On the episode of This American Life entitled “How to Rest In Peace,” host Ira Glass begins the show by saying the following:
“This is one of those things that you’ve probably never heard, but as soon as somebody tells you, you’re like, ‘Right, of course.’ You know how murder figures into so much of American pop culture? On crime shows and thrillers and video games, and all kinds of stuff? Well if you knew somebody who actually got murdered, it turns out you might not be into that stuff so much.”
Right. Of course.
Rachel Howard, whose father was murdered, talks about how she can’t watch Law & Order or play Clue or go to a murder mystery dinner theatre. She makes the very obvious point that they don’t have rape mystery dinners, where people show up and have to try to discover who the rapist is. “Everybody would feel that was deeply distasteful,” she says.
Right. Of course.
And yet murder is pop-culture fodder.
In Act 3 of another episode of the show that I listened to recently entitled “The Friendly Man,” Scott Carrier sets out to discover if amnesia really exists.
After randomly asking people on the street and in the grocery store if they’d ever had amnesia, he comes up short (save the odd story of concussions or drug hazes), so he seeks out a psychologist, hoping for more insight into amnesia.
The psychologist can only tell one, anecdotal, story of amnesia, about a fellow service member during Vietnam. This is a psychologist—who can’t recount one clinical case of amnesia? A psychologist who can’t provide references to any clinical cases of amnesia? Or even recommend a book on the topic?
Excellent research skills there, Scott.
At one point Scott asks the psychologist if he had the power to flip a switch and invoke amnesia—“you won’t remember your name, you won’t remember who you are”—whether he would do it. Would he flip the switch? The psychologist laughs in response and turns the question back on Scott, who says that he would want to do it, because then he would lose his ego and he would have a clean slate. He says that is sounds attractive to him, that it would be a good thing: “I think I would be smart enough to realize that this is a gift.”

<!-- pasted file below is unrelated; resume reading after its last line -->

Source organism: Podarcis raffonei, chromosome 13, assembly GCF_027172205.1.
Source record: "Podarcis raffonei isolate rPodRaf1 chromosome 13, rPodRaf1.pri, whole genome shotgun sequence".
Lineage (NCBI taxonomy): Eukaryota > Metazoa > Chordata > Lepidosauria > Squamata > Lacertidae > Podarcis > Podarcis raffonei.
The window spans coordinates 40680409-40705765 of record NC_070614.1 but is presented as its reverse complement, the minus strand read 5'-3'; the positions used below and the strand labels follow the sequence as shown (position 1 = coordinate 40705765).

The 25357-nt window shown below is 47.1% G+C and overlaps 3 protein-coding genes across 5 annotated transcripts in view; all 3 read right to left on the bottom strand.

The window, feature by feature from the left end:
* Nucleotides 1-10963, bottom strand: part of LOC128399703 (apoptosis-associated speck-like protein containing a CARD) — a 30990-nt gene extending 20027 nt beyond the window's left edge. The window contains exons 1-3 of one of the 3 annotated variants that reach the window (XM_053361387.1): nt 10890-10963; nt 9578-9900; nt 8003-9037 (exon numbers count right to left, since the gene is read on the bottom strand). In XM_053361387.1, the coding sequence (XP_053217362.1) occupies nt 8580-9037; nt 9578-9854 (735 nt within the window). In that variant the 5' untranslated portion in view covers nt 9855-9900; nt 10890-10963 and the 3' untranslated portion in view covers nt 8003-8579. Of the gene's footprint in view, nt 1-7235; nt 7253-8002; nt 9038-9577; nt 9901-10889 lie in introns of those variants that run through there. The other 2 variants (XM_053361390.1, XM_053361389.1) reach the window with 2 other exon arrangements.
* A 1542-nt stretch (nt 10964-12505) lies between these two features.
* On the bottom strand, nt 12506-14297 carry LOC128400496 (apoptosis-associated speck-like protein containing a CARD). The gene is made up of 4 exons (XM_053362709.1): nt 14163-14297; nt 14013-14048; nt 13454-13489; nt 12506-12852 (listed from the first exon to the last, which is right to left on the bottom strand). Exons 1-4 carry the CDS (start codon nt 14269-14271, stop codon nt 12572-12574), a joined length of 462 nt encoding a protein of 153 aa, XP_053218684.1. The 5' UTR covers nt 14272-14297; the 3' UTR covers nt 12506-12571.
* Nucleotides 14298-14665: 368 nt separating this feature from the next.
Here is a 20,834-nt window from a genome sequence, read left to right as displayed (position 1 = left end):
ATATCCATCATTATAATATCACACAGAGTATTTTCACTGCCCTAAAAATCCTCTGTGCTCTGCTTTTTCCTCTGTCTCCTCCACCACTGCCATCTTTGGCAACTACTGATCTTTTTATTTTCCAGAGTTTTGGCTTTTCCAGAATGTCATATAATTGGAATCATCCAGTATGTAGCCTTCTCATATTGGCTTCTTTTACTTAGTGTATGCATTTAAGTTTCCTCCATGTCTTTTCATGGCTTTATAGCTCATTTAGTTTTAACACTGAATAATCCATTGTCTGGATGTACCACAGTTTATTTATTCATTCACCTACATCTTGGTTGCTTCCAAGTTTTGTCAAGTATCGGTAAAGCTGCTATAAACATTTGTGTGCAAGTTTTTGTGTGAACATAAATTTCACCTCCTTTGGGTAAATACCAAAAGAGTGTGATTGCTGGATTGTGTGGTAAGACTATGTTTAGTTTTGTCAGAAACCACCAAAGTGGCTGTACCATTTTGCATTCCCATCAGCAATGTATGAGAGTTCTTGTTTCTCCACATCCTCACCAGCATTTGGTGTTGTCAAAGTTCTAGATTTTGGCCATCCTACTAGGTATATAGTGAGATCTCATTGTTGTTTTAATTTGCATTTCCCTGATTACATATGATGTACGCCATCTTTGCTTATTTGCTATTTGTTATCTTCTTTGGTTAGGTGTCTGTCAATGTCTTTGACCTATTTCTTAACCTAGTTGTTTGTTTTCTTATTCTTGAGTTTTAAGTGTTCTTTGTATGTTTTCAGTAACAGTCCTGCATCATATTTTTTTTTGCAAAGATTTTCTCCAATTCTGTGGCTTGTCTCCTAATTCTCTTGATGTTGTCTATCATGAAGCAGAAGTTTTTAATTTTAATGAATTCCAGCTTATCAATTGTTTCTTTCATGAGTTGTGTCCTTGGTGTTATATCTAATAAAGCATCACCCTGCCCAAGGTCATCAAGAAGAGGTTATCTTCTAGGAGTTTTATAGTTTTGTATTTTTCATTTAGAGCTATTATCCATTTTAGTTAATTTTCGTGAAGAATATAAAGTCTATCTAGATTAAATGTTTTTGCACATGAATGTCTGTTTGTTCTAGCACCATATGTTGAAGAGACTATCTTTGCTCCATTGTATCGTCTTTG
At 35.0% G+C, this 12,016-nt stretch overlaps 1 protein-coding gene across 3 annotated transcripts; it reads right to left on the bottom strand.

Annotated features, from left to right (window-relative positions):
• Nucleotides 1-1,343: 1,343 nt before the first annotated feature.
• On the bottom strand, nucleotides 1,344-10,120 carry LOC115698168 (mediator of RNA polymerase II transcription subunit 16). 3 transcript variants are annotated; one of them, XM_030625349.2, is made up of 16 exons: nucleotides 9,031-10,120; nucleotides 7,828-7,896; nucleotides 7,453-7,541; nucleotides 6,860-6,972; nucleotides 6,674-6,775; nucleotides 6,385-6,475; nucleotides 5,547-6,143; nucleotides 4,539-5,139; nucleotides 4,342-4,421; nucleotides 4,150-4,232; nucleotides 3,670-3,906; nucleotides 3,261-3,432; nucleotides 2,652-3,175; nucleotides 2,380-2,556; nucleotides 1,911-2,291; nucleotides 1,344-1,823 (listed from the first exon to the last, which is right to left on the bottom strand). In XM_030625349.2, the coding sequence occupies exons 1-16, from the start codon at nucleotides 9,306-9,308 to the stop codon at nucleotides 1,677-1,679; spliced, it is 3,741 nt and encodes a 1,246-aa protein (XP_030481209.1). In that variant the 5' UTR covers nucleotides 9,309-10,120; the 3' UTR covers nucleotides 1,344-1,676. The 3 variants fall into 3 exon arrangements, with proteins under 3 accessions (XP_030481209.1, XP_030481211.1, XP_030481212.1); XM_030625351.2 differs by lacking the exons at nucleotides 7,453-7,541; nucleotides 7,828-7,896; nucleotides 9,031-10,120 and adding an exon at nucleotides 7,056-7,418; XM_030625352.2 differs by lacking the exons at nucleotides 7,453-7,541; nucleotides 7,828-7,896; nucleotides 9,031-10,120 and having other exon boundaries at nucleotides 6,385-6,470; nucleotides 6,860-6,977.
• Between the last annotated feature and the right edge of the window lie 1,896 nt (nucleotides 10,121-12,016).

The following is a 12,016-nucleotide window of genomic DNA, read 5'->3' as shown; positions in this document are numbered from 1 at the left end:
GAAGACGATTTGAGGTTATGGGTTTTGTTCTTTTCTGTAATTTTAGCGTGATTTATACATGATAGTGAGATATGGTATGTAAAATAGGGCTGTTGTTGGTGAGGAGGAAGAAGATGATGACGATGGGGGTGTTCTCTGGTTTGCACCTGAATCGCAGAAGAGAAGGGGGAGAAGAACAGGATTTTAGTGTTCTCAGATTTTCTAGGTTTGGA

I echo the doctor’s response: “Give me a goddamned break!”
Having come up short again, Scott decides to try and induce his own amnesia. He goes to a hypnotherapist and asks if she could hypnotize him to forget everything about himself and his life. He’d like to do it for hours, or days, but she convinces him to do it for just a half an hour and to limit the things he will “forget” to just a few.
Of course the hypnosis fails; he remembers everything.
Scott seems to conclude that real amnesia is extremely rare and wonders if the reason it is so pervasive on television and in the movies is because it’s a story we want to be true. “Everybody loves the idea of a second chance,” he says, “of starting over without the burden of the past. I think that’s why amnesia is in so many movies and TV shows and romance novels—we somehow want to believe in it.”
I know that it is hard to be aware of all of the things in this world that we should be sensitive towards. It makes sense that murder should not be fun and games and entertainment, but it’s not something you really think about until it’s pointed out to you by someone like Rachel Howard.
I cringe at the thought of anyone listening to Scott Carrier’s story and coming to the conclusion that “real” amnesia does not exist. My stomach turns at the thought of anyone romanticizing amnesia, being so callous, uninformed, naïve, and ignorant as to consider it a good thing, a “clean slate,” a “second chance,” a way of “starting over,” or “a gift.”